The Aquarius Constellation

Welcome back to Constellation Friday! Today, we will be dealing with one of the best-known constellations, that “watery” asterism and section of the sky known as Aquarius. Cue the soundtrack from Hair!

In the 2nd century CE, Greek-Egyptian astronomer Claudius Ptolemaeus (aka. Ptolemy) compiled a list of all the-then known constellations. This work (known as the Almagest) would remain the definitive guide to astronomy and astrology for over a thousand years. Among the 48 constellations listed in this book was Aquarius, a constellation of the zodiac that stretches from the celestial equator to the southern hemisphere.

Also known as the “Water Carrier”, Aquarius is bordered by Pegasus, Equuleus and Delphinus at the north, Aquila to the west, Capricornus to the south-west, Piscis Austrinus and Sculptor to the south, Cetus to the east and Pisces to the north-east. Today, it is one of the 88 constellations recognized by the International Astronomical Union (IAU), and is perhaps the most referenced and recognized of all the constellation.

Continue reading “The Aquarius Constellation”

This Picture Symbolizes The Changing Mission Of One Plucky Spacecraft

Besides being a darn pretty picture of the Helix nebula, this snapshot is a bit of symbolism for NASA. The spacecraft that nabbed this view is called the Wide-field Infrared Survey Explorer, or WISE. If you look very carefully — you may have to click on the picture for a closer view — you can see little dots showing the paths of asteroids in the picture. (The streaks are cosmic rays and satellites.)

WISE has an interesting history. It began as a telescope seeking secrets of the universe in infrared light, but ran out of coolant in 2010 and was repurposed for asteroid searching under the NEOWISE mission. It wrapped up its mission, was put into hibernation in February 2011, then reactivated this August to look for asteroids again for at least the next three years. You can see some pictures and data WISE collected during its mission below the jump.

It’s a nice way, NASA said, to celebrate the fourth anniversary of WISE’s launch. “WISE is the spacecraft that keeps on giving,” said Ned Wright of UCLA, who was the principal investigator of WISE before it transitioned into NEOWISE.

New results from NASA's NEOWISE survey find that more potentially hazardous asteroids, or PHAs, are closely aligned with the plane of our solar system than previous models suggested. Image credit: NASA/JPL-Caltech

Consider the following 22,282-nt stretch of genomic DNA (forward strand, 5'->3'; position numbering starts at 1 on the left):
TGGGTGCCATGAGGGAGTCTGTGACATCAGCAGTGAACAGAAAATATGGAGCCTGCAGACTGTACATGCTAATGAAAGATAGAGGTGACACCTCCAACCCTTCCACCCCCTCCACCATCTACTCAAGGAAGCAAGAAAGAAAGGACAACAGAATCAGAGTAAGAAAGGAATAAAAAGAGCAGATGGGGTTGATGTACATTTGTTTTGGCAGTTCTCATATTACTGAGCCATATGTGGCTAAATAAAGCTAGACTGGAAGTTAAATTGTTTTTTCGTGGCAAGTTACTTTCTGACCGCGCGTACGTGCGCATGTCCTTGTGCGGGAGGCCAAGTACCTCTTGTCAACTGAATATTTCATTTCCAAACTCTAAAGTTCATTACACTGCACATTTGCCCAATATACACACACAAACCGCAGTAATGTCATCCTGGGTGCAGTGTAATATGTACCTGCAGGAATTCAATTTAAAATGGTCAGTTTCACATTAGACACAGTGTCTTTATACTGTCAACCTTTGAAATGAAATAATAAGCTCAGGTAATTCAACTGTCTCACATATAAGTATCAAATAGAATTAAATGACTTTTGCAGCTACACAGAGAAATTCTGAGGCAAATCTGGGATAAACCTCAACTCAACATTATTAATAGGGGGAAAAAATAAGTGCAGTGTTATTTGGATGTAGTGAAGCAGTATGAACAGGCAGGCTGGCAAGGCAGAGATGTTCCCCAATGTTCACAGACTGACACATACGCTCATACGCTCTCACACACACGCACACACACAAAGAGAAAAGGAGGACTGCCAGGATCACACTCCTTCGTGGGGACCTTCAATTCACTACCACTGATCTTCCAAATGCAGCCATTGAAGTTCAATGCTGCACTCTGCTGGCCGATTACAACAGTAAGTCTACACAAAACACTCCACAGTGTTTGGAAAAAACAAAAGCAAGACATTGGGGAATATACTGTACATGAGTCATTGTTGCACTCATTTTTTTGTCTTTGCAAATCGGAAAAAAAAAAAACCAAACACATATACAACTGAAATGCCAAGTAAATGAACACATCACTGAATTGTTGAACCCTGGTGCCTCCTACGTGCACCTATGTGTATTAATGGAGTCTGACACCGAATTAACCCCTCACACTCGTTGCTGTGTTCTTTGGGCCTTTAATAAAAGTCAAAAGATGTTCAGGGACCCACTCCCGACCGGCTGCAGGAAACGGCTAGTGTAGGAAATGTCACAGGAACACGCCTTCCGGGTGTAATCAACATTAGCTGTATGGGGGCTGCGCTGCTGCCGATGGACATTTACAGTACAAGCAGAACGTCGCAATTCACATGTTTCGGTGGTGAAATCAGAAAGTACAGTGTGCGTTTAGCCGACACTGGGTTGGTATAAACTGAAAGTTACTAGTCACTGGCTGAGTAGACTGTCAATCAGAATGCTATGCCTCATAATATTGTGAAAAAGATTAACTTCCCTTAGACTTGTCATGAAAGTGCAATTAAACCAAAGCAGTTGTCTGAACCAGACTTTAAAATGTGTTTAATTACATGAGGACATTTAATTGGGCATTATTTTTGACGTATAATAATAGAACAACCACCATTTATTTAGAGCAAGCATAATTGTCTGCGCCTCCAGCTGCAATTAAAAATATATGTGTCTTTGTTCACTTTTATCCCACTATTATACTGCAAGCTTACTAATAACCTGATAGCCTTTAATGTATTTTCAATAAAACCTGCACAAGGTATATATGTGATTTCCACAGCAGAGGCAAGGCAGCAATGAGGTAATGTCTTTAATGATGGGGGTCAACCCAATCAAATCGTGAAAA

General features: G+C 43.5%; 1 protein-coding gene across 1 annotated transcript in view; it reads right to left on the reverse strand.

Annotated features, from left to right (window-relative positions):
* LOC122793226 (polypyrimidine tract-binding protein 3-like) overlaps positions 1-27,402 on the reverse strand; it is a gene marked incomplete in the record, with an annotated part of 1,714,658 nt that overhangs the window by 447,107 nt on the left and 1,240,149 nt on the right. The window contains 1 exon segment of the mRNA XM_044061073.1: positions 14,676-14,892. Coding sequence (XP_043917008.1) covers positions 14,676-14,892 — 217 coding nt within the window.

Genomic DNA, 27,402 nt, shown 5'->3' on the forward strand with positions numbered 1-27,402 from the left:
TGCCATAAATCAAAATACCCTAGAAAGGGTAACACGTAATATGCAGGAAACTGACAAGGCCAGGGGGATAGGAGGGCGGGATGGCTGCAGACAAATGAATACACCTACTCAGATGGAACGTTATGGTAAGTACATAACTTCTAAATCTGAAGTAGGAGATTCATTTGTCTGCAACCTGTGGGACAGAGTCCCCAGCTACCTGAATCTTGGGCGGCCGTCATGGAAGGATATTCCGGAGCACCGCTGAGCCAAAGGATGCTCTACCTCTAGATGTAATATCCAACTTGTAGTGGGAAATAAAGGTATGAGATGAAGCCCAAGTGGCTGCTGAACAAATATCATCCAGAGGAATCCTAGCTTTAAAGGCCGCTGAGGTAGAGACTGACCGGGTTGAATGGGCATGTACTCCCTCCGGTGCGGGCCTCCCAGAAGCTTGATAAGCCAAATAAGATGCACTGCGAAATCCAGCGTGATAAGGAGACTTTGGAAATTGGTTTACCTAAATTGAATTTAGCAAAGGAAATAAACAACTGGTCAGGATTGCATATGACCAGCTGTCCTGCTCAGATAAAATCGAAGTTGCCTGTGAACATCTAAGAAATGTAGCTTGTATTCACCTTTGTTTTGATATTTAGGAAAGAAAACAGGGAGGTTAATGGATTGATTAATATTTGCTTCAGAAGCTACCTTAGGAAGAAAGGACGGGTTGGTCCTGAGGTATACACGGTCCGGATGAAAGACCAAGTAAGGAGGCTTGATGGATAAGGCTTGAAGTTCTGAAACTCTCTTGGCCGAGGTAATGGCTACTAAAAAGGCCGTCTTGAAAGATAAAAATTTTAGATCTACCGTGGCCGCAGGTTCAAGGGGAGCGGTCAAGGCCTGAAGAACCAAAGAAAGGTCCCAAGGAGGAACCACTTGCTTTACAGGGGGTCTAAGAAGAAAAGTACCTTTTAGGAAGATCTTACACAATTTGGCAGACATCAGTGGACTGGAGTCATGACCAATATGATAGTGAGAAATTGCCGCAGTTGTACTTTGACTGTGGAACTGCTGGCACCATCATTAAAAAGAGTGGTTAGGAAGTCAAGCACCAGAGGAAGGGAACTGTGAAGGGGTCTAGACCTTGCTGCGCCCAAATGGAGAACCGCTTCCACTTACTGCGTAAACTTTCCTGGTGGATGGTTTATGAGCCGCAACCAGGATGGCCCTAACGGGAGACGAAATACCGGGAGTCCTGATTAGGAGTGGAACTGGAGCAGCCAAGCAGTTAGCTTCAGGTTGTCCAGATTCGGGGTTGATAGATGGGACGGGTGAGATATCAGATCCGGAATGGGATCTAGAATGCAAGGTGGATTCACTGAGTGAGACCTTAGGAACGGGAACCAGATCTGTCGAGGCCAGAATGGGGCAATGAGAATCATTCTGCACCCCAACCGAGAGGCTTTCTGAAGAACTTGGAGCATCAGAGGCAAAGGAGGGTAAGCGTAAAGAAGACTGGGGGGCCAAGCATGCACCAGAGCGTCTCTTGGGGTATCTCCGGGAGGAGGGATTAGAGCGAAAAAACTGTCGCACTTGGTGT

Results from NASA’s NEOWISE survey find that more potentially hazardous asteroids, or PHAs, are closely aligned with the plane of our solar system than previous models suggested. Image credit: NASA/JPL-Caltech
This enormous section of the Milky Way galaxy is a mosaic of images from NASA's Wide-field Infrared Survey Explorer, or WISE. The constellations Cassiopeia and Cepheus are featured in this 1,000-square degree expanse. Image credit: NASA/JPL-Caltech/UCLA
This enormous section of the Milky Way galaxy is a mosaic of images from NASA’s Wide-field Infrared Survey Explorer, or WISE. The constellations Cassiopeia and Cepheus are featured in this 1,000-square degree expanse. Image credit: NASA/JPL-Caltech/UCLA
This oddly colorful nebula is the supernova remnant IC 443 as seen by WISE. Image credit: NASA/JPL-Caltech/UCLA
This oddly colorful nebula is the supernova remnant IC 443 as seen by WISE. Image credit: NASA/JPL-Caltech/UCLA

Eye-Like Helix Nebula Turns Blue in New Image

A combined image of the Helix Nebula from the Spitzer Space Telescope,the Galaxy Evolution Explorer (GALEX) and the Wide-field Infrared Survey Explorer (WISE).. Credit: NASA/Caltech

The Helix Nebula has been called the “Eye of God,” or the “Eye of Sauron,” and there’s no denying this object appears to be a cosmic eye looking down on us all. And this new image – a combined view from Spitzer and GALEX — gives a blue tint to the eye that we’ve seen previously in gold, green and turquoise hues from other telescopes. But really, this eye is just a dying star. And it is not going down without a fight. The Helix Nebula continues to glow from the intense ultraviolet radiation being pumped out by the hot stellar core from the white dwarf star, which, by the way, is just a tiny white pinprick right at the center of the nebula.

The Helix nebula, or NGC 7293, lies 650 light-years away in the constellation of Aquarius. Planetary nebulae are the remains of Sun-like stars, and so one day – in about five billion years – our own Sun may look something like this — from a distance. Earth will be toast.

The team from the Spitzer Space Telescope and the Galaxy Evolution Explorer (GALEX) that cooperated to create this image describe what is going on:

When the hydrogen fuel for the fusion reaction runs out, the star turns to helium for a fuel source, burning it into an even heavier mix of carbon, nitrogen and oxygen. Eventually, the helium will also be exhausted, and the star dies, puffing off its outer gaseous layers and leaving behind the tiny, hot, dense core, called a white dwarf. The white dwarf is about the size of Earth, but has a mass very close to that of the original star; in fact, a teaspoon of a white dwarf would weigh as much as a few elephants!

The intense ultraviolet radiation from the white dwarf heats up the expelled layers of gas, which shine brightly in the infrared. GALEX has picked out the ultraviolet light pouring out of this system, shown throughout the nebula in blue, while Spitzer has snagged the detailed infrared signature of the dust and gas in red, yellow and green. Where red Spitzer and blue GALEX data combine in the middle, the nebula appears pink. A portion of the extended field beyond the nebula, which was not observed by Spitzer, is from NASA’s all-sky Wide-field Infrared Survey Explorer (WISE).